In November 2020, Scott Galloway, a professor at New York University, published a very interesting book titled “Post Corona / From Crisis to Opportunity”. Galloway is someone who has worked in the advertising and marketing sectors for a long time, founded companies, has done research, but like the most “left-leaning” employees in the sector, he later moved on to university and seems somewhat opposed to the advertising/marketing industry. Galloway talks about the effects of the pandemic on the USA completely in the book, but his analysis is actually valid for the whole world because the pandemic caused the same problems in almost all countries, even if the countries’ solutions are different.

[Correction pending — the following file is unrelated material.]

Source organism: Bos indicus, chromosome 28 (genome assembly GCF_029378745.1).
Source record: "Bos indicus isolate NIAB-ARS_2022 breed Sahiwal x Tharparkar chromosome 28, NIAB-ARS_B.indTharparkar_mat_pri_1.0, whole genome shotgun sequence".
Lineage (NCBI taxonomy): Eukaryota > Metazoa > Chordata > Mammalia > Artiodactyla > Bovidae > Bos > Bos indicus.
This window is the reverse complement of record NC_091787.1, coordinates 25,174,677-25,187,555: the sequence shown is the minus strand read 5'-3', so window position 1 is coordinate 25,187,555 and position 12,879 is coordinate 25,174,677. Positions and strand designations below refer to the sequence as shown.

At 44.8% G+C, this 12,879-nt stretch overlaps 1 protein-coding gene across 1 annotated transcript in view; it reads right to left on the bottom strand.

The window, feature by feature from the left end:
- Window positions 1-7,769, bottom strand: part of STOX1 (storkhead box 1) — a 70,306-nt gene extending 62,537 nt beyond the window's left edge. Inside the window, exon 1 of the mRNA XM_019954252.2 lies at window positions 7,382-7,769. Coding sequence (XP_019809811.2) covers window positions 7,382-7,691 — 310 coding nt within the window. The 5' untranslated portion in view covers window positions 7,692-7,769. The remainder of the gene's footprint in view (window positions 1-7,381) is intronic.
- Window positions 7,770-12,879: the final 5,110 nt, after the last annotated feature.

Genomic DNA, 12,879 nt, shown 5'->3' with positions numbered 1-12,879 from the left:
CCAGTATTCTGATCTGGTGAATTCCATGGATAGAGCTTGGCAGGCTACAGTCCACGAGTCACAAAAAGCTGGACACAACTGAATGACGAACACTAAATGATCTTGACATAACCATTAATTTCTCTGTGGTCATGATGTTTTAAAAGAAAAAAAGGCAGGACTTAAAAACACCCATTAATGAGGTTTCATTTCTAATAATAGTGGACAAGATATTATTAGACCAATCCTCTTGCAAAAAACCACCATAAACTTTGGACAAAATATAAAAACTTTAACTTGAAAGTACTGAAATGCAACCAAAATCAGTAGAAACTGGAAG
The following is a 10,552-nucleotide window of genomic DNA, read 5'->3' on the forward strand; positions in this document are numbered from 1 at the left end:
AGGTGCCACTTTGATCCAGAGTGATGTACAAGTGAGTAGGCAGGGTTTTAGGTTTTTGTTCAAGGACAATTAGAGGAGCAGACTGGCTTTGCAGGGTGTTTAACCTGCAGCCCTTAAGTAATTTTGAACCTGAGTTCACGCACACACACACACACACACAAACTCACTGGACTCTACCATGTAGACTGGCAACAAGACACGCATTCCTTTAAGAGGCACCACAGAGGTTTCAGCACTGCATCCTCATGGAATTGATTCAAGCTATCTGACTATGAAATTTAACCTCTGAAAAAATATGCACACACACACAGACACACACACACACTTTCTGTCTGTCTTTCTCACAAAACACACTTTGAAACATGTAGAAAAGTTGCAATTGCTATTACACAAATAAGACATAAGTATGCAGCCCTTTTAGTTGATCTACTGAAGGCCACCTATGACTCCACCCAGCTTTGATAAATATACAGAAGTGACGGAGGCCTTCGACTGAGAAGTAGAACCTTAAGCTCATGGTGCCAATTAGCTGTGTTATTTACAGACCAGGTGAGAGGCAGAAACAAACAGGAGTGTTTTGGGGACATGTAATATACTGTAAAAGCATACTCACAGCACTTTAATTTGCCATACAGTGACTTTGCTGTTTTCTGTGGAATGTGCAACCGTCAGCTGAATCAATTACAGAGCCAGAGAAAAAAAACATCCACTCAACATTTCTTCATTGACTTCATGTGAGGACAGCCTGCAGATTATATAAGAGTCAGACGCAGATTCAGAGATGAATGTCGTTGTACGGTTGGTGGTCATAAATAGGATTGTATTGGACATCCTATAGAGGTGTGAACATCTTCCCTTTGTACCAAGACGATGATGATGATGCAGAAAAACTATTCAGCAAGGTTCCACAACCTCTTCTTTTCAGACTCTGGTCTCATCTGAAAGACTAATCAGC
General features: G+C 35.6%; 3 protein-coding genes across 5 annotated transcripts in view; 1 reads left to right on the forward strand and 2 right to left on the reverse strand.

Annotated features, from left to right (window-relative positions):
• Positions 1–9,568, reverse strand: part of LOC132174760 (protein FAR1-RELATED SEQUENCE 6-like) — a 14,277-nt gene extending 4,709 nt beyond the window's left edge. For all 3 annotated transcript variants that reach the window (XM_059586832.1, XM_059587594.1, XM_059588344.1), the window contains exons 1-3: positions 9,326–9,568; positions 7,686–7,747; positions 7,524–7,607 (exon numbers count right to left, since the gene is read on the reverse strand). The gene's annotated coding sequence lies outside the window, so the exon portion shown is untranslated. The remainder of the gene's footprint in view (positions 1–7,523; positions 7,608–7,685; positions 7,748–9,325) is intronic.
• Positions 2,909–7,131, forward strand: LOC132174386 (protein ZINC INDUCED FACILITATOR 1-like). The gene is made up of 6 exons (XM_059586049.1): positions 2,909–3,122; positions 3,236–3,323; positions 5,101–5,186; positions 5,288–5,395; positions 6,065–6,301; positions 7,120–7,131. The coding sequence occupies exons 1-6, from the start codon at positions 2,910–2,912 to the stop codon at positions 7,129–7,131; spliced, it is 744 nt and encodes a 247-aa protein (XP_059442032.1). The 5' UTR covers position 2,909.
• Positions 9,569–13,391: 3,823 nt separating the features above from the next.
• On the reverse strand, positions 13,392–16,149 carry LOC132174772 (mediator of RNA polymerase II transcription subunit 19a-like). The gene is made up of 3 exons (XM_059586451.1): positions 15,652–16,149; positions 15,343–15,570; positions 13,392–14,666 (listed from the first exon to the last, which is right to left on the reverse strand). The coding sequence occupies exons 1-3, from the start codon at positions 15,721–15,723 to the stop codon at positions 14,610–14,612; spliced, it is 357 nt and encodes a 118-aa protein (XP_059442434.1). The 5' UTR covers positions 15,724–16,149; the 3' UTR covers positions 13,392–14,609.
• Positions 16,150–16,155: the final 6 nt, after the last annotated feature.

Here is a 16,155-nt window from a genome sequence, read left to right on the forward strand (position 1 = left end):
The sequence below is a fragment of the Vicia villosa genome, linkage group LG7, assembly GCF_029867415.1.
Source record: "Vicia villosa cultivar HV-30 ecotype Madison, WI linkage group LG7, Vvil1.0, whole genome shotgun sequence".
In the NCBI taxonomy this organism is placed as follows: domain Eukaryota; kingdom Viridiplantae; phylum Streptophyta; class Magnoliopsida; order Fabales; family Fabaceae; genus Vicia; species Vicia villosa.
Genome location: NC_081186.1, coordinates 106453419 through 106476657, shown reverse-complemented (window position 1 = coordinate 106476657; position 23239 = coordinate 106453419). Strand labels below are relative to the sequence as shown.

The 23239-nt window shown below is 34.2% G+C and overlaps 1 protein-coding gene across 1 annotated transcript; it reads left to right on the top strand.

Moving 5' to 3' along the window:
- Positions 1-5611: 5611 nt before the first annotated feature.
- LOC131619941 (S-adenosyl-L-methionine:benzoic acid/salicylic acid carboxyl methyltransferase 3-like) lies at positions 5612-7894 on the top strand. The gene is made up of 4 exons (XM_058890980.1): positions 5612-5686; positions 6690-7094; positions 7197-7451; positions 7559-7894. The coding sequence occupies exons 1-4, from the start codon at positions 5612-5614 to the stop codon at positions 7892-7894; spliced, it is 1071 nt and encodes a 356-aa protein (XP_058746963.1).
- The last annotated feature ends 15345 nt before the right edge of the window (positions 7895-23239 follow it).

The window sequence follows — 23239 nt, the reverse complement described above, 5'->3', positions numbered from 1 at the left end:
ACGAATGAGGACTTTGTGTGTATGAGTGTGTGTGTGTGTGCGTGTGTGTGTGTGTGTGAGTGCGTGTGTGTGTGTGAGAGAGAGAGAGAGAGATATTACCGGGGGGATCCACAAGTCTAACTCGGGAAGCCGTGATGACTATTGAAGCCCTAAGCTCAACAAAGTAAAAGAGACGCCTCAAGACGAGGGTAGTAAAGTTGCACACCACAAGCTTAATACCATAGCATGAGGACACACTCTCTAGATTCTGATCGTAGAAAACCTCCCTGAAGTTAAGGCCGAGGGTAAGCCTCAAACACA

“I begin with two theses. First, the pandemic’s most enduring impact is accelerating the existing dynamics… Second, in any crisis there is opportunity; the greater and more disruptive the crisis, the greater the opportunities. However, my optimism on the second point is tempered by the first – many of the trends the pandemic accelerates are negative and weaken our capacity to recover and thrive in a post-corona world.’ says Scott Galloway.
And then Galloway tries to prove his theses:
The first example is that since e-commerce took root in 2000, e-commerce retail share has grown by roughly 1% each year. At the beginning of 2020, about 16% of the retail industry was traded on digital channels. Eight weeks after the epidemic reached the USA (mid-March-April), this number jumped to 27% and will not decline. E-commerce has achieved 10years growth in just 8weeks.
Take any trend – social, business